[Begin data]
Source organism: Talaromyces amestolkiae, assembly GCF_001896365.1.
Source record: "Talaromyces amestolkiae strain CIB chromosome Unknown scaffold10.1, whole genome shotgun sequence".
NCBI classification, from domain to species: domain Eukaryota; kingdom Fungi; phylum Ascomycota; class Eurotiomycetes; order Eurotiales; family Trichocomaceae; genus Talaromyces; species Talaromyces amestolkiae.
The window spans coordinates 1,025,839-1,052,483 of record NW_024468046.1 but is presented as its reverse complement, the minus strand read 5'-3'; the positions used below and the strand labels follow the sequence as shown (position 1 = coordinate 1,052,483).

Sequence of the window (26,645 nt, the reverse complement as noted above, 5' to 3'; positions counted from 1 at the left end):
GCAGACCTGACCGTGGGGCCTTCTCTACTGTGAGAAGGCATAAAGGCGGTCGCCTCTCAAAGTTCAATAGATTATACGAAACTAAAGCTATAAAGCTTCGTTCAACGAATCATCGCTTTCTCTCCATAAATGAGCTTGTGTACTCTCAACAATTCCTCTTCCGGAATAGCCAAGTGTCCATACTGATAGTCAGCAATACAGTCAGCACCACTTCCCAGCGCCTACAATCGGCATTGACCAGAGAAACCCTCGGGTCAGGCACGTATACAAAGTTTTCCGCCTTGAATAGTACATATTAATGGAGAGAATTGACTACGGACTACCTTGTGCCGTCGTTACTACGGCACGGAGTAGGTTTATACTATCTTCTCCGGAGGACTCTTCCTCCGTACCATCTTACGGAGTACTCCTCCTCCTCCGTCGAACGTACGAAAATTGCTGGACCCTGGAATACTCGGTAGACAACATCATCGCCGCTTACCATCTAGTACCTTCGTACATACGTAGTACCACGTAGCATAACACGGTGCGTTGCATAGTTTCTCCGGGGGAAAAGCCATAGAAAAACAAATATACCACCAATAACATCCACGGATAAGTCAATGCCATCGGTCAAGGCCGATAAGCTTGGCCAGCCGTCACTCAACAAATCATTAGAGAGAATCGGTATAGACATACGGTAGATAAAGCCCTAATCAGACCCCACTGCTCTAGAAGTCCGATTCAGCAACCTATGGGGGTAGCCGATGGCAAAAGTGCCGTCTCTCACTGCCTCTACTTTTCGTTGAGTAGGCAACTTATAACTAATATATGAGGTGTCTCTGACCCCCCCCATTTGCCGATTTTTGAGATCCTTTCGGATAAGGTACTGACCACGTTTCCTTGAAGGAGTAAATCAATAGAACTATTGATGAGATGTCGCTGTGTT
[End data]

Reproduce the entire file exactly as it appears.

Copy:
Source organism: Talaromyces amestolkiae, assembly GCF_001896365.1.
Source record: "Talaromyces amestolkiae strain CIB chromosome Unknown scaffold10.1, whole genome shotgun sequence".
NCBI classification, from domain to species: domain Eukaryota; kingdom Fungi; phylum Ascomycota; class Eurotiomycetes; order Eurotiales; family Trichocomaceae; genus Talaromyces; species Talaromyces amestolkiae.
The window spans coordinates 1,025,839-1,052,483 of record NW_024468046.1 but is presented as its reverse complement, the minus strand read 5'-3'; the positions used below and the strand labels follow the sequence as shown (position 1 = coordinate 1,052,483).

Sequence of the window (26,645 nt, the reverse complement as noted above, 5' to 3'; positions counted from 1 at the left end):
GCAGACCTGACCGTGGGGCCTTCTCTACTGTGAGAAGGCATAAAGGCGGTCGCCTCTCAAAGTTCAATAGATTATACGAAACTAAAGCTATAAAGCTTCGTTCAACGAATCATCGCTTTCTCTCCATAAATGAGCTTGTGTACTCTCAACAATTCCTCTTCCGGAATAGCCAAGTGTCCATACTGATAGTCAGCAATACAGTCAGCACCACTTCCCAGCGCCTACAATCGGCATTGACCAGAGAAACCCTCGGGTCAGGCACGTATACAAAGTTTTCCGCCTTGAATAGTACATATTAATGGAGAGAATTGACTACGGACTACCTTGTGCCGTCGTTACTACGGCACGGAGTAGGTTTATACTATCTTCTCCGGAGGACTCTTCCTCCGTACCATCTTACGGAGTACTCCTCCTCCTCCGTCGAACGTACGAAAATTGCTGGACCCTGGAATACTCGGTAGACAACATCATCGCCGCTTACCATCTAGTACCTTCGTACATACGTAGTACCACGTAGCATAACACGGTGCGTTGCATAGTTTCTCCGGGGGAAAAGCCATAGAAAAACAAATATACCACCAATAACATCCACGGATAAGTCAATGCCATCGGTCAAGGCCGATAAGCTTGGCCAGCCGTCACTCAACAAATCATTAGAGAGAATCGGTATAGACATACGGTAGATAAAGCCCTAATCAGACCCCACTGCTCTAGAAGTCCGATTCAGCAACCTATGGGGGTAGCCGATGGCAAAAGTGCCGTCTCTCACTGCCTCTACTTTTCGTTGAGTAGGCAACTTATAACTAATATATGAGGTGTCTCTGACCCCCCCCATTTGCCGATTTTTGAGATCCTTTCGGATAAGGTACTGACCACGTTTCCTTGAAGGAGTAAATCAATAGAACTATTGATGAGATGTCGCTGTGTT